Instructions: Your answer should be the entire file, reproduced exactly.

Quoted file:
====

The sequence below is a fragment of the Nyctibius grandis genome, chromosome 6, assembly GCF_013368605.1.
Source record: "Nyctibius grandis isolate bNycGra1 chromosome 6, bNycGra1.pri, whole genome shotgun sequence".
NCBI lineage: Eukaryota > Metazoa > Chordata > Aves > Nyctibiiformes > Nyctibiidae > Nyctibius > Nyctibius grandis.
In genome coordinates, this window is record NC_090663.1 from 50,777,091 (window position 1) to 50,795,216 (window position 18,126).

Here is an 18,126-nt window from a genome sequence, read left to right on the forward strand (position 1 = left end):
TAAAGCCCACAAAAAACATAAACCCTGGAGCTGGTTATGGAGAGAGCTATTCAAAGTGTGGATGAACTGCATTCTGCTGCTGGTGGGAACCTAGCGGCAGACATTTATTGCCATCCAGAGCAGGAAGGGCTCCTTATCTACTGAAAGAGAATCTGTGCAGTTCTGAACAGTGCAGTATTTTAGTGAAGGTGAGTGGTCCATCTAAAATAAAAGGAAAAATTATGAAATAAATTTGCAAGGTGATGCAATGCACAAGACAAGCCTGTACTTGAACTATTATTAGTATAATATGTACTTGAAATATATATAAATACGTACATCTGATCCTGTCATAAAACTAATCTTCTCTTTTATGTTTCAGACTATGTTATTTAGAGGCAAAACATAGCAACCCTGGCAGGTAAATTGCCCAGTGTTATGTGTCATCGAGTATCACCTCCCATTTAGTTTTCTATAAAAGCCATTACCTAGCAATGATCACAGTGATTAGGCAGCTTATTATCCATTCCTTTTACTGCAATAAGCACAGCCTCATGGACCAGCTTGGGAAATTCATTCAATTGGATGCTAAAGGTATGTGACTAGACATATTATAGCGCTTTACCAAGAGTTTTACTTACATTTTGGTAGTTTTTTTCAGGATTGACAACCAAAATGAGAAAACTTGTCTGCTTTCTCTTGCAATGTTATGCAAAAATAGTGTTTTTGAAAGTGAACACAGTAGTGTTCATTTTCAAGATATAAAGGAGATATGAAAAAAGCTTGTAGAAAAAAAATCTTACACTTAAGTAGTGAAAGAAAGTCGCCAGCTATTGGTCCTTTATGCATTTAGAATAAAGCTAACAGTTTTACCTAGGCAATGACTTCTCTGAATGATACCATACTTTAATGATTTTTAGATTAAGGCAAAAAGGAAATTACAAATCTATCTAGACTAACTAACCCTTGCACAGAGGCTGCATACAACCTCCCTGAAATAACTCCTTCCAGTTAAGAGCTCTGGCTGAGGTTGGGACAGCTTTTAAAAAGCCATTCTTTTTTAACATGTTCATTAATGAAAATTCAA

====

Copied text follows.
The sequence below is a fragment of the Nyctibius grandis genome, chromosome 6, assembly GCF_013368605.1.
Source record: "Nyctibius grandis isolate bNycGra1 chromosome 6, bNycGra1.pri, whole genome shotgun sequence".
NCBI lineage: Eukaryota > Metazoa > Chordata > Aves > Nyctibiiformes > Nyctibiidae > Nyctibius > Nyctibius grandis.
In genome coordinates, this window is record NC_090663.1 from 50,777,091 (window position 1) to 50,795,216 (window position 18,126).

Here is an 18,126-nt window from a genome sequence, read left to right on the forward strand (position 1 = left end):
TAAAGCCCACAAAAAACATAAACCCTGGAGCTGGTTATGGAGAGAGCTATTCAAAGTGTGGATGAACTGCATTCTGCTGCTGGTGGGAACCTAGCGGCAGACATTTATTGCCATCCAGAGCAGGAAGGGCTCCTTATCTACTGAAAGAGAATCTGTGCAGTTCTGAACAGTGCAGTATTTTAGTGAAGGTGAGTGGTCCATCTAAAATAAAAGGAAAAATTATGAAATAAATTTGCAAGGTGATGCAATGCACAAGACAAGCCTGTACTTGAACTATTATTAGTATAATATGTACTTGAAATATATATAAATACGTACATCTGATCCTGTCATAAAACTAATCTTCTCTTTTATGTTTCAGACTATGTTATTTAGAGGCAAAACATAGCAACCCTGGCAGGTAAATTGCCCAGTGTTATGTGTCATCGAGTATCACCTCCCATTTAGTTTTCTATAAAAGCCATTACCTAGCAATGATCACAGTGATTAGGCAGCTTATTATCCATTCCTTTTACTGCAATAAGCACAGCCTCATGGACCAGCTTGGGAAATTCATTCAATTGGATGCTAAAGGTATGTGACTAGACATATTATAGCGCTTTACCAAGAGTTTTACTTACATTTTGGTAGTTTTTTTCAGGATTGACAACCAAAATGAGAAAACTTGTCTGCTTTCTCTTGCAATGTTATGCAAAAATAGTGTTTTTGAAAGTGAACACAGTAGTGTTCATTTTCAAGATATAAAGGAGATATGAAAAAAGCTTGTAGAAAAAAAATCTTACACTTAAGTAGTGAAAGAAAGTCGCCAGCTATTGGTCCTTTATGCATTTAGAATAAAGCTAACAGTTTTACCTAGGCAATGACTTCTCTGAATGATACCATACTTTAATGATTTTTAGATTAAGGCAAAAAGGAAATTACAAATCTATCTAGACTAACTAACCCTTGCACAGAGGCTGCATACAACCTCCCTGAAATAACTCCTTCCAGTTAAGAGCTCTGGCTGAGGTTGGGACAGCTTTTAAAAAGCCATTCTTTTTTAACATGTTCATTAATGAAAATTCAA